December 21, 2018
December 21, 2018
Seasonally-adjusted data released today by the Ohio Department of Job and Family Services show that the state’s job growth slowed over the fall, with a gain of just over 14,000 jobs since August. In November, Ohio added only 5,200 jobs. Job totals for both September and October were revised downward. Despite the recent slowdown, Ohio’s 12-month job growth rate of 2.1 percent remains higher than the national average of 1.7 percent. As long as the annual revision of the data does not bring stark changes to the totals, 2018 will be one of the best years for job growth since 1994, but the year is ending on a weaker note.
“Sluggish growth coupled with GM’s decision to abandon its Lordstown assembly plant suggest the new year could be tough for many working families,” Policy Matters Ohio Project Director Hannah Halbert said. “Workers who lose good-paying manufacturing jobs will struggle to find new opportunities that pay well. That loss in purchasing power will reverberate throughout the regional economy. Taxpayers saved GM, which earned $2.5 billion in the last quarter alone. GM should do the right thing and invest in the people who have already invested so much in the success of the corporation.”
Ohio has 703,300 manufacturing jobs, which make up 12.5 percent of the state’s total. For context, there are 493,600 accommodation and food service jobs. The Lordstown GM plant once employed 12,000 autoworkers. Until early last year, it employed 4,500 people who earned solid wages with real purchasing power. Today that number is just 1,500. The broader manufacturing economy will feel this loss. Ohio’s Development Services Agency estimates that between 580 and 1,100 companies are part of the state’s auto supply chain.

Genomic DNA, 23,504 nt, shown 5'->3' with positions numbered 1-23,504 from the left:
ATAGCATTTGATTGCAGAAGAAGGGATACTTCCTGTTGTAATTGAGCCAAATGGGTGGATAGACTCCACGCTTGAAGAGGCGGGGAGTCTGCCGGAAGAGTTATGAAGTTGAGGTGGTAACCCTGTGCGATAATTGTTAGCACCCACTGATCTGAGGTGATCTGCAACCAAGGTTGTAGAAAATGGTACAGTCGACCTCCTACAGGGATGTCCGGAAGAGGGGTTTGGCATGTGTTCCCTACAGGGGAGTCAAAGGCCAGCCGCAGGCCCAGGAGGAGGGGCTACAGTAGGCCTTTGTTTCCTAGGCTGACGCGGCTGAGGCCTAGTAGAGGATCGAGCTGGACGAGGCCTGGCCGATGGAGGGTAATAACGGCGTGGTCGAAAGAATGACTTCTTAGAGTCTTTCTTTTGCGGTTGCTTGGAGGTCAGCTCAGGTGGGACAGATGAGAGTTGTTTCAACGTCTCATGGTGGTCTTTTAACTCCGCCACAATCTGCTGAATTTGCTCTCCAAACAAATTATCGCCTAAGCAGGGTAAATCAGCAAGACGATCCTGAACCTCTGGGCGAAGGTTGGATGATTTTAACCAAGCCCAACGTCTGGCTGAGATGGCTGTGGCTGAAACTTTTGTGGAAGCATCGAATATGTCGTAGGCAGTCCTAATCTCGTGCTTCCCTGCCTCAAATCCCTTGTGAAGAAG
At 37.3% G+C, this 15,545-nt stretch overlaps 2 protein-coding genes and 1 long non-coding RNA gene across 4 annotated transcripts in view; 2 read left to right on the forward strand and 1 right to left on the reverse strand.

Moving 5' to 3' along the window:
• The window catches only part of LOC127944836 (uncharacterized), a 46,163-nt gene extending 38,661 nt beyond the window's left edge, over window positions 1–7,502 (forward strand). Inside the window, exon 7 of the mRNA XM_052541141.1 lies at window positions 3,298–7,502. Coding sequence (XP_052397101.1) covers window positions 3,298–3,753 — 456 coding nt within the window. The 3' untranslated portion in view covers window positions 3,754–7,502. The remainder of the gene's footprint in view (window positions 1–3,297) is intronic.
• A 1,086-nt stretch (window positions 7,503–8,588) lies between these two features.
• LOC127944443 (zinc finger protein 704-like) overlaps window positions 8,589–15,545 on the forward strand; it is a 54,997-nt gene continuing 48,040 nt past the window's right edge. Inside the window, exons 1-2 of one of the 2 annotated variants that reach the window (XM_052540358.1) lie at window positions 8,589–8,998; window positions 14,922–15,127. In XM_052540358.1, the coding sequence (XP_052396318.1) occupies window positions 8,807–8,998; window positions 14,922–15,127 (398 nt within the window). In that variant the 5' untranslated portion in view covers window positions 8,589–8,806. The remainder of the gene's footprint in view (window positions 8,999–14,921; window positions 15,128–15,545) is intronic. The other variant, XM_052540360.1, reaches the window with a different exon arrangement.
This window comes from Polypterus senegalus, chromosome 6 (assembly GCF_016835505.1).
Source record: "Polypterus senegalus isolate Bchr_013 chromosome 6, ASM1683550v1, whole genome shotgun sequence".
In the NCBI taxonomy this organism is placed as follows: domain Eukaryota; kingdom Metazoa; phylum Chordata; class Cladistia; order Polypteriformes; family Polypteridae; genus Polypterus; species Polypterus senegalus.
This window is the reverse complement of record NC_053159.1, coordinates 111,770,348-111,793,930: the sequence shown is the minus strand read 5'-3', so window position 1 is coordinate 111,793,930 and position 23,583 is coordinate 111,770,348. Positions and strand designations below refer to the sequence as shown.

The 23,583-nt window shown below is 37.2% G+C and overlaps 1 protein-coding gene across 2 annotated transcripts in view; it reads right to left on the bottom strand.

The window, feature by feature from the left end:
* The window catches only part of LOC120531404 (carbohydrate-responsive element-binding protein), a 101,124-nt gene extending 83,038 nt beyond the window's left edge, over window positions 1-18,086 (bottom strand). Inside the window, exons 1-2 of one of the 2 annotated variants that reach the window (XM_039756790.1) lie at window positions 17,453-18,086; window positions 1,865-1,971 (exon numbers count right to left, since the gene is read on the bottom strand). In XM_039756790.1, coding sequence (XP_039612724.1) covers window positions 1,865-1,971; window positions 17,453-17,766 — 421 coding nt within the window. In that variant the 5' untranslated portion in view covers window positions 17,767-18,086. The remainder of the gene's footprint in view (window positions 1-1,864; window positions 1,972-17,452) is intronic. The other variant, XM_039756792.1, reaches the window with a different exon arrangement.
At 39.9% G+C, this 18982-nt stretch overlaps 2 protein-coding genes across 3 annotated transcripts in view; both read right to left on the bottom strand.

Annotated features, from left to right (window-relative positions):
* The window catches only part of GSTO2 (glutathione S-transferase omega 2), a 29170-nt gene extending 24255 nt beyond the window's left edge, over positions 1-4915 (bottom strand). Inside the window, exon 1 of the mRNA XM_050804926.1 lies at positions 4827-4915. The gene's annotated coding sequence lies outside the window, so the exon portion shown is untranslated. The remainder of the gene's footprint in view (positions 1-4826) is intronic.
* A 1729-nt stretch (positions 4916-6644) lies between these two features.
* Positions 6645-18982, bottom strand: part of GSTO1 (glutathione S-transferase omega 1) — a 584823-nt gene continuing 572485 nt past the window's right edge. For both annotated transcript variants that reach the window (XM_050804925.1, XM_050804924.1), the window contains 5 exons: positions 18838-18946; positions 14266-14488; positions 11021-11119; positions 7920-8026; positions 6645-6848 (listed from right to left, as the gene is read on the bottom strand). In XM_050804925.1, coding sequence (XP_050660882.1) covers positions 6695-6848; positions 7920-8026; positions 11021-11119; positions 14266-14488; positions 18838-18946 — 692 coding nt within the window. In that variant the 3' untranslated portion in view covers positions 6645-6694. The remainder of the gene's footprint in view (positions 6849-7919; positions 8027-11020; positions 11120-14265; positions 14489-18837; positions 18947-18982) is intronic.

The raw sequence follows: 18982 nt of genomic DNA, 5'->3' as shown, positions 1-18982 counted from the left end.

“Job growth has weakened over the last three-months, a departure from the relatively strong growth that dominated most of 2018,” Halbert said. “This is disappointing news for a state that still struggles with recession-level poverty rates and labor force participation. Ohio is not at full employment and needs many more months of strong job growth to get there.”
Ohio’s unemployment rate remained at 4.6 percent, higher than the national rate of 3.7 percent. A year of relatively strong growth has not pulled people into the labor force. Rather, 18,000 fewer people were working or looking for work this November than last. Ohio’s labor force has declined in each of the last four months.
“There are solutions to these problems,” Halbert said. “Ohio must build an economy that works for all. Raising the minimum wage would help restore some lost purchasing power to Ohioans earning low-wages, enticing people who dropped out of the labor force to come back to work and setting a more reasonable wage floor. Policies that support Ohio manufacturing should be top priority to preserve jobs and regional economies.”
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